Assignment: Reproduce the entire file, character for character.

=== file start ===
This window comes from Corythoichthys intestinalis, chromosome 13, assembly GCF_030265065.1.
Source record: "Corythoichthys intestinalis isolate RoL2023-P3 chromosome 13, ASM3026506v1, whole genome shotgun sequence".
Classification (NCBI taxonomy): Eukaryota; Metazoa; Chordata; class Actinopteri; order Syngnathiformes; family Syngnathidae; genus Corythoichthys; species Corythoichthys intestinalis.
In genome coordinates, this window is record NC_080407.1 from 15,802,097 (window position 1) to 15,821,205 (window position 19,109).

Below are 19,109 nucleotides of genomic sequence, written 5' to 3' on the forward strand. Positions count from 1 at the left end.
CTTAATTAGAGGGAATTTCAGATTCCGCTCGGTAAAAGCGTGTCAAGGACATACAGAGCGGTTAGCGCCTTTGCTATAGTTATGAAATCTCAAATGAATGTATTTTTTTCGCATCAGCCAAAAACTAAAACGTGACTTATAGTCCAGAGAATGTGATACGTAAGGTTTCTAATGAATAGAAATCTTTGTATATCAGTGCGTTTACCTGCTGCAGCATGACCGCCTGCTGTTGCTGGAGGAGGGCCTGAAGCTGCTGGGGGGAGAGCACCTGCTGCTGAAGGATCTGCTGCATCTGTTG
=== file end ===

This window comes from Corythoichthys intestinalis, chromosome 13, assembly GCF_030265065.1.
Source record: "Corythoichthys intestinalis isolate RoL2023-P3 chromosome 13, ASM3026506v1, whole genome shotgun sequence".
Classification (NCBI taxonomy): Eukaryota; Metazoa; Chordata; class Actinopteri; order Syngnathiformes; family Syngnathidae; genus Corythoichthys; species Corythoichthys intestinalis.
In genome coordinates, this window is record NC_080407.1 from 15,802,097 (window position 1) to 15,821,205 (window position 19,109).

Below are 19,109 nucleotides of genomic sequence, written 5' to 3' on the forward strand. Positions count from 1 at the left end.
CTTAATTAGAGGGAATTTCAGATTCCGCTCGGTAAAAGCGTGTCAAGGACATACAGAGCGGTTAGCGCCTTTGCTATAGTTATGAAATCTCAAATGAATGTATTTTTTTCGCATCAGCCAAAAACTAAAACGTGACTTATAGTCCAGAGAATGTGATACGTAAGGTTTCTAATGAATAGAAATCTTTGTATATCAGTGCGTTTACCTGCTGCAGCATGACCGCCTGCTGTTGCTGGAGGAGGGCCTGAAGCTGCTGGGGGGAGAGCACCTGCTGCTGAAGGATCTGCTGCATCTGTTG